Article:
Q: Should I be concerned
whether my valve is cast or
A: Just as in politics, everyone has an
opinion on this issue.
The good news is that both types of
valves should be able to provide you
with acceptable performance, although
a perception exists that forged valves
are superior to cast valves. However, if
cast valves are made properly, they can
and have worked equally well in a variety of services and usually at a much
lower cost than forged valves. Also, the
belief that forged components are infallible is not true. Let’s look at an example of a 4-inch diameter wrought valve
stem in N07718 (Figure 1). A crack-like defect was seen on the end of the
stem, so the part was cut in half, and the
large shrink cavity you see here was discovered. This shows that forged material is not without its own problems. But
let’s examine how cast and forged
valves are made and how we can assure
we get a good valve.
What most people don’t realize is
that cast and forged valves start out the
same way—molten metal is poured into
a mold or ingot. As a result, both types
can have defects such as the shrinkage
in the above mentioned N07718 bar.
Other defects associated with forgings
are inclusions, laps, seams, cold shuts
and cracks. Defects with common castings are inclusions, porosity, misrun and
hot tears. As you can see, both have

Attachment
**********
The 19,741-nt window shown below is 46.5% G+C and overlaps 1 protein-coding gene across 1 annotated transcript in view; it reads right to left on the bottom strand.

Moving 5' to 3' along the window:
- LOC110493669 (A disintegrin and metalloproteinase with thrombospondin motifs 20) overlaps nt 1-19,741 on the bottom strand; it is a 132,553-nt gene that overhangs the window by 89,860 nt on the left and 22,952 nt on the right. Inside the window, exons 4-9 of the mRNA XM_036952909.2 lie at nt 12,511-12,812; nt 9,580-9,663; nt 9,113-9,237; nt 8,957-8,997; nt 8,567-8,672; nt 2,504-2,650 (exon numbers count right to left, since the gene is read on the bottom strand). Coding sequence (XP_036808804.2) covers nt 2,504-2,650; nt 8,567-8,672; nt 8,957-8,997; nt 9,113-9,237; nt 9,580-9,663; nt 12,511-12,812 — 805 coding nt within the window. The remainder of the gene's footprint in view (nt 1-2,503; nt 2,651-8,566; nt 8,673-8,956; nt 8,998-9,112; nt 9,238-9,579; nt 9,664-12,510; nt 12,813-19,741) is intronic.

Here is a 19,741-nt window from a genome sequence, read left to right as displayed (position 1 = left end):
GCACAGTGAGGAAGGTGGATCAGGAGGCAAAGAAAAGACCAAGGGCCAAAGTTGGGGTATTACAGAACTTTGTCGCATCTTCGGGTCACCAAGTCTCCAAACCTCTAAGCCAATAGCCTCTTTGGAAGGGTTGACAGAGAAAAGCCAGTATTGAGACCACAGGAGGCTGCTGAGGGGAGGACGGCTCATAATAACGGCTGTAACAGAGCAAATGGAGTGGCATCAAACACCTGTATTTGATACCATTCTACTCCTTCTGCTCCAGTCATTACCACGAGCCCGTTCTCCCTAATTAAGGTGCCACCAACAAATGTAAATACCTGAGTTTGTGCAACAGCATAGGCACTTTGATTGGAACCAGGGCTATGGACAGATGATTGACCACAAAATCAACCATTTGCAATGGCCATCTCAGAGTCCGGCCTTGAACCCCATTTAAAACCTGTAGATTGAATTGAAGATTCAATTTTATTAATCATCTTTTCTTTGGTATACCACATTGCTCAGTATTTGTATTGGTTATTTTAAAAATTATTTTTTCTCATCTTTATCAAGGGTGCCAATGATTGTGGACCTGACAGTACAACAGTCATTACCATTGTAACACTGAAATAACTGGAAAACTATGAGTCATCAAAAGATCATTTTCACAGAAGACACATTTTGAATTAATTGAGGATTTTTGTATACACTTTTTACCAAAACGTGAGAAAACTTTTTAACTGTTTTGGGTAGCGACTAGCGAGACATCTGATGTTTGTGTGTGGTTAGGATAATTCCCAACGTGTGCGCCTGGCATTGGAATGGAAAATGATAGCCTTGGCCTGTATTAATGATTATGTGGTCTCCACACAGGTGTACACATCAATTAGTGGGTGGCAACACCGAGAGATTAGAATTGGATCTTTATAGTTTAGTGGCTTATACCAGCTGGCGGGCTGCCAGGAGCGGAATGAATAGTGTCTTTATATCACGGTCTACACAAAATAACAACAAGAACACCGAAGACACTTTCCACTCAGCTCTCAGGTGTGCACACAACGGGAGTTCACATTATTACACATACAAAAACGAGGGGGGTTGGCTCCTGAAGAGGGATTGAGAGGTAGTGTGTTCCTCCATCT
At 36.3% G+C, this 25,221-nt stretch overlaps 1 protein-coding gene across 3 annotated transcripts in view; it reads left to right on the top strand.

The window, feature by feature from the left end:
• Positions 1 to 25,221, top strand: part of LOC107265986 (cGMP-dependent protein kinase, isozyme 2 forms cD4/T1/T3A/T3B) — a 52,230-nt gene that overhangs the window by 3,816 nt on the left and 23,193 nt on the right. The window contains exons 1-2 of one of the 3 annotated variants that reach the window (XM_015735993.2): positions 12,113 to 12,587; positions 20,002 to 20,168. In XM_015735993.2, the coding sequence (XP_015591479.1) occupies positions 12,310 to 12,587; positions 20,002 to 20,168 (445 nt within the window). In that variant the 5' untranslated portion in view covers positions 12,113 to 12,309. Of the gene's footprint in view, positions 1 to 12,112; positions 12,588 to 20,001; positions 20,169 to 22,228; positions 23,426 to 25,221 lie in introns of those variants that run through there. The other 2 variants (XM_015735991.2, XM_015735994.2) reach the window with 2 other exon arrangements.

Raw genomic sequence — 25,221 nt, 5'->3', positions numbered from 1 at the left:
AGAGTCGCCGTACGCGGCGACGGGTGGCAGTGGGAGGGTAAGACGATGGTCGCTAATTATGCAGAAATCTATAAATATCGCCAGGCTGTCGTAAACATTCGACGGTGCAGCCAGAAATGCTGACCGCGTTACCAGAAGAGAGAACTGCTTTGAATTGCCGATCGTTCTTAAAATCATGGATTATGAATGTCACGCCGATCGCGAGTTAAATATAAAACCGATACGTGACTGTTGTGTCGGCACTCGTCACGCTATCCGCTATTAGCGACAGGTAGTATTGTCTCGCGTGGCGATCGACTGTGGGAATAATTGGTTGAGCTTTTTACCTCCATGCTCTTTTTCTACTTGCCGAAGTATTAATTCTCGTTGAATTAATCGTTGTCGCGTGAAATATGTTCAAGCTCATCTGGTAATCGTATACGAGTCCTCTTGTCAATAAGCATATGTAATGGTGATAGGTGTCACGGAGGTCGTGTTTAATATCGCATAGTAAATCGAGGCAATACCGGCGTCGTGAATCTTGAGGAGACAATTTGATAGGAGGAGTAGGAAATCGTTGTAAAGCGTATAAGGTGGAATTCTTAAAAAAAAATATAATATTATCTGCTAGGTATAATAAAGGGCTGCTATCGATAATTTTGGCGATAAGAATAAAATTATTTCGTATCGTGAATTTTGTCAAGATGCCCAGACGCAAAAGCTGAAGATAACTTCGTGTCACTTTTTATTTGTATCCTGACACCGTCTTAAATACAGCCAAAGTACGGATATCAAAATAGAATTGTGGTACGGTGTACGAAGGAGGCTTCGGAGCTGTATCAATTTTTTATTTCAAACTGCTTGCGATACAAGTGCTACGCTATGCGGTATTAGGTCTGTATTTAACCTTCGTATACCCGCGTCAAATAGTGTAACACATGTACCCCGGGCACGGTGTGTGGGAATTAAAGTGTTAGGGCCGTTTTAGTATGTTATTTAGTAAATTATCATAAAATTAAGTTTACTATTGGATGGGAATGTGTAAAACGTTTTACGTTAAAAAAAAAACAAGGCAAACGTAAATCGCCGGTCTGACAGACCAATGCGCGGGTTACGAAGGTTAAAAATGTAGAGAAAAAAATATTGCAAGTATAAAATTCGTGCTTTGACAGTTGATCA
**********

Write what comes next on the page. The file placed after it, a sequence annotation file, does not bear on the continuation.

their potential issues.
An issue with forgings often overlooked is that forgings and wrought
products will have non-uniform mechanical properties. This is because they are
worked or formed more in one direction
than in another. Therefore, the grains
will be elongated more in one direction
than in the other, which has a direct
Figure 1. A shrink cavity was found in this 4-inch
wrought valve stem.
affect on mechanical properties, particularly impact strength. As a result, the
design of forgings needs to take into
account these anisotropic properties
whereas castings have uniform properties no matter what the orientation of
the test coupons.
Another advantage of cast valves is
that they can be produced in more complex designs than forged valves. Certain
valve designs such as a globe valve are
simply difficult or impossible to produce
as forgings. This flexibility of design in
cast valves allows them to be more efficient in controlling flow than a similarly
Something else to consider with
forged valves is that they usually are
made in halves, particularly the larger
sizes. This means there is either an addi-
tional flanged connection that can be a
potential leak path or the halves are
welded together. Welding, however, is
another process for cast metal that can
have its own set of problems.
THOMAS SPENCE is director of materials engineering for Flowserve Corp. ( www.flowserve.com),
Dayton, OH. Reach him at email@example.com.